Today, I will live today.
    Yesterday has passed.
    Tomorrow is not yet.
    I’m left with today.
    So, today, I will live today.
    Relive yesterday? No.
    I will learn from it.
    I will seek mercy for it.
    I will take joy in it.
    But I won’t live in it.
    The sun has set on yesterday.
    The sun has yet to rise on tomorrow.
    Worry about the future? To what gain?
    It deserves a glance, nothing more.
    I can’t change tomorrow until tomorrow.
    Today, I will live today.
    I will face today’s challenges with today’s strength.
    I will dance today’s waltz with today’s music.
    I will celebrate today’s opportunities with today’s hope.

    by Max Lucado
    “Anxious for Nothing”

  10. Karen Blauser

    My heart is aching for you, George. You are in my prayers. There just has to be a wonderful rainbow ahead of this dark storm you are in at present.

  11. Mitch Teplitsky

    Hi George – I’m the guy who spotted you at the W 81st St entrance of Central Park and said: “Are you George Hahn?” (and have the photo to prove it:) ) Just wanted to echo, you’re not alone, and keep writing/sharing. You’ve written so many things that I can relate to. I’ve been pretty active in a men’s group for the last several years (both in NYC and Bloomington), and this is exactly what we grapple with and share and support each other – those feelings we hide. Well, I’m back in Indiana for now, but always returning to NYC. I l’ll look forward to reading/hearing more about your adventures, and perhaps meet up again, randomly or otherwise!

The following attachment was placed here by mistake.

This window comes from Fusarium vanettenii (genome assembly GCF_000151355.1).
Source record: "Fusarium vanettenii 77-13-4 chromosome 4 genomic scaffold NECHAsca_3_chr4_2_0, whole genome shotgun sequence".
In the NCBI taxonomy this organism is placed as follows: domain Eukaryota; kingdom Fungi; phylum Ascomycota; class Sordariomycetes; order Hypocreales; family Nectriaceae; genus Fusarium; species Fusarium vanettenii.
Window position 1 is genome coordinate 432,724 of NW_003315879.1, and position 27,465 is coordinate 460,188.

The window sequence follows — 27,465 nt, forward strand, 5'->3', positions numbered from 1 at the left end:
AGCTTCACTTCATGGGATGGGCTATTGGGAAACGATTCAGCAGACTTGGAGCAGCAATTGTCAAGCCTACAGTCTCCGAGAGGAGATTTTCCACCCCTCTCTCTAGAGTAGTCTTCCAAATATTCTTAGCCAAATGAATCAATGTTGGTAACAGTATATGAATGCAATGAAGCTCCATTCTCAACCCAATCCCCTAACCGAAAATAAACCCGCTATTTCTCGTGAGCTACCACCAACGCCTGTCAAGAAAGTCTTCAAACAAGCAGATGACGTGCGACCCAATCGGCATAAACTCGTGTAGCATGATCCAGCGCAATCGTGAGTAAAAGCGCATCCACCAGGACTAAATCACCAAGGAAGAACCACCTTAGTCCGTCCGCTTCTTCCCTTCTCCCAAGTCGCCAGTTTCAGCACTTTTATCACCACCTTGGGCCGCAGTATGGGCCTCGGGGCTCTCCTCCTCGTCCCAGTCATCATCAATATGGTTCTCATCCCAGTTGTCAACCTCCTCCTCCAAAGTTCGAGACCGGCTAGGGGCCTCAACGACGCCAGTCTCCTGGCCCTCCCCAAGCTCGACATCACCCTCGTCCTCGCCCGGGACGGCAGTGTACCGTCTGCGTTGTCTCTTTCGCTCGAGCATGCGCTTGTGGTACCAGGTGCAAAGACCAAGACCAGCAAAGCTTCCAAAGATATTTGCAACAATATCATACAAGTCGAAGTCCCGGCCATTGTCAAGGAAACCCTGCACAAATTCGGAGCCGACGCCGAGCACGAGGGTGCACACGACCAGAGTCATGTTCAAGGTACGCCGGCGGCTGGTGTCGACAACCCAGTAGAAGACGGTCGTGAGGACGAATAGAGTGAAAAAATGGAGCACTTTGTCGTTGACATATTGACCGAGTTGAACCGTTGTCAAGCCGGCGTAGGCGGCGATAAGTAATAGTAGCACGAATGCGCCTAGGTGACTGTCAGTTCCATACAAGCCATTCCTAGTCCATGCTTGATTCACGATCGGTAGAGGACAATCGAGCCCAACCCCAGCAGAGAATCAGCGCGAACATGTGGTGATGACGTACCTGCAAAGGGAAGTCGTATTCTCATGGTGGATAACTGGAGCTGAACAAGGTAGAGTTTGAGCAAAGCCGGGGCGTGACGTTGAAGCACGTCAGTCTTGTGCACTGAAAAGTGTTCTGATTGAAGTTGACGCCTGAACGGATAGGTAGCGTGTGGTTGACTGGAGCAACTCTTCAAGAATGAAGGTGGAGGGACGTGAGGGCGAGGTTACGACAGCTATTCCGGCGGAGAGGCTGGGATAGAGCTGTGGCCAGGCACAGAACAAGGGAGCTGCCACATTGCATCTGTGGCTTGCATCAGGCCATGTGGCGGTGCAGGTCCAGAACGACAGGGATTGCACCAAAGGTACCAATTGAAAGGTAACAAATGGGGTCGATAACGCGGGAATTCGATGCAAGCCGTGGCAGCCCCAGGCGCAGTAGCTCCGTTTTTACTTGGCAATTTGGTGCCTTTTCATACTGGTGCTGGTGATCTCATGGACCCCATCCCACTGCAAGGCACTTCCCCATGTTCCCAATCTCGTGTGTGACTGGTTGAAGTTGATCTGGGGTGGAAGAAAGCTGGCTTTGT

12. Wow George, so sorry to hear. I have to say I admire how you express your fears and self doubt.

    These days everyone is fearing that phone call. I’ve been telling myself to keep busy because its hard to hit a moving target. I’ll see how long that holds up.

    Between the death rate and unemployment rate it’s really hard to be positive, but I hope you pull through. When the smoke clears I hope you find an old agent and put that great voice of yours to work.

    Have you tried to contact the people at Monacle? They have bureaus all over except right here in NYC. You could be that voice.